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“I’m sure they would like to have a significant role in making the wedding run smoothly. They would pay for something as part of the reception, or the honeymoon, perhaps,” he said.

At the very least, taxpayers will have foot the bill for security, including the large number of police on duty that day. Further public funding would have to be approved by Parliament and could spark a backlash _ although some Britons said they’d be willing to contribute.

“If everyone paid out maybe five or 10 pounds ($8 to $16), just think how that would add up,” said retiree Susan Dowling, 74. “I’m excited for this wedding and I’ll surely help out.”

Julie Marks, a 25-year-old London chef, was also willing to chip in.

“I’d pay 50 pounds ($80) tops,” she said. “But if everyone did, it would certainly help.”

Analysts say the wedding will be an economic boon for Britain. Neil Saunders, consulting director at Verdict retail analysts, said the economic kick from the wedding could reach 620 million pounds ($985 million).

“If, as expected, it is a big set-piece event, it could well capture the nation’s imagination and provide a fillip (boost) to the retail sector,” he said.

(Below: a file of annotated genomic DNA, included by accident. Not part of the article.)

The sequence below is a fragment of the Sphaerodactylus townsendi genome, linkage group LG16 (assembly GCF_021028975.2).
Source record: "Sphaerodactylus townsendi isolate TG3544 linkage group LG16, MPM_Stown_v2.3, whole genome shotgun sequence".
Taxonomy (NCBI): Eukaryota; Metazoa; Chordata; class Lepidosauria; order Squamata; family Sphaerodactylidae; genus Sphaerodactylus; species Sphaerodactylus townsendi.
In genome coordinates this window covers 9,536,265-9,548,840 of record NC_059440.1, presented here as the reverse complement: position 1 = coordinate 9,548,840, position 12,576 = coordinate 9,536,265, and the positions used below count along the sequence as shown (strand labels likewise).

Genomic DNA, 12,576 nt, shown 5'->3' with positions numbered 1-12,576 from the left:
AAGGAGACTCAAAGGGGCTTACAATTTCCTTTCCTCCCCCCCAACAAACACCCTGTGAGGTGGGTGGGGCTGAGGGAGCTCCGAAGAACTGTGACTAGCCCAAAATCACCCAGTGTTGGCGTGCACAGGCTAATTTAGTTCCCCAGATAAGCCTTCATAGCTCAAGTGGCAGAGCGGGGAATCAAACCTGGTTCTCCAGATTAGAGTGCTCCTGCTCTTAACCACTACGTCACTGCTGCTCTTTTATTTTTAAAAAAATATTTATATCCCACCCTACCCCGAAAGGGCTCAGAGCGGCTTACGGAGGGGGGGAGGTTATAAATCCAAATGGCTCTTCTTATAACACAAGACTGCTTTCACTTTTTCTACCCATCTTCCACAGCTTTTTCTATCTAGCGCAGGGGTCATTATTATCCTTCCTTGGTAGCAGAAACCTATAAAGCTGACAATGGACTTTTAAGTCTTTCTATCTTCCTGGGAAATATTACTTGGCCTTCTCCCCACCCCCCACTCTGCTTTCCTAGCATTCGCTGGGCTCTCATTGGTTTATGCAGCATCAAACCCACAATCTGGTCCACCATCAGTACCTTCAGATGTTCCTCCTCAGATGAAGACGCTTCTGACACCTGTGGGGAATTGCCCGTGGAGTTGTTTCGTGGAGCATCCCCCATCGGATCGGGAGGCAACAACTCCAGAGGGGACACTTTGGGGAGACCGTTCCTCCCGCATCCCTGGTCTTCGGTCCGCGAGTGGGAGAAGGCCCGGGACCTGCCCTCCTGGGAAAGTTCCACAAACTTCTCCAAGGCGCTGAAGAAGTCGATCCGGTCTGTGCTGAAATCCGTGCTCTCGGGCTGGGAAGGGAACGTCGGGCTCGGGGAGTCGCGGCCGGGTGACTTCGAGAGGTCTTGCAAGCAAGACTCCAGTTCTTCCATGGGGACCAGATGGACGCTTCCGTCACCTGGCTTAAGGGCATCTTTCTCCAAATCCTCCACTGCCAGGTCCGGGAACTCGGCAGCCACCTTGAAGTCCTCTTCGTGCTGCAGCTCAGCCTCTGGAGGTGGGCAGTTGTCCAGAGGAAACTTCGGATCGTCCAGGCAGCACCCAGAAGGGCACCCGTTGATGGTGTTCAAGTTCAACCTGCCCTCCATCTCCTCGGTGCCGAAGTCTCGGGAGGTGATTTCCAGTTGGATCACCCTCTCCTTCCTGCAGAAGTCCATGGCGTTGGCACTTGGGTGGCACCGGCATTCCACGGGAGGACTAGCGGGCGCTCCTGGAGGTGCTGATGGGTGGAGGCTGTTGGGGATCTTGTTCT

Saunders said sales of food and champagne for private celebrations could be worth 360 million pounds ($575 million) and tourism could benefit by more than 200 million pounds ($320 million).

David Buik, market analyst at BGC Partners in London, said he was “much looking forward to the William and Kate feel-good factor taking effect on our economy and our morale.”

In addition to an expected hotel, restaurant and retail boom from tourists traveling to London for the occasion, retailers are rushing to cash in with Kate-and-Wills merchandise.

Asda, Wal-Mart’s British supermarket chain, tweeted glad tidings that a commemorative mug would be available soon for 5 pounds ($8).

The royal wedding could also help raise the spirits of a country still recovering from the worst economic downturn in half a century, and facing the unknown impact of deep government spending cuts.

The queen’s wedding in 1947 lifted Britain’s postwar gloom and came just days after the government announced a reduction in rations.

Her ceremony at Westminster Abbey was described as simple: the same as for “any cottager getting married in her village church,” one of the priests said.

Well, except for the gilded carriage and a 500-pound wedding cake.

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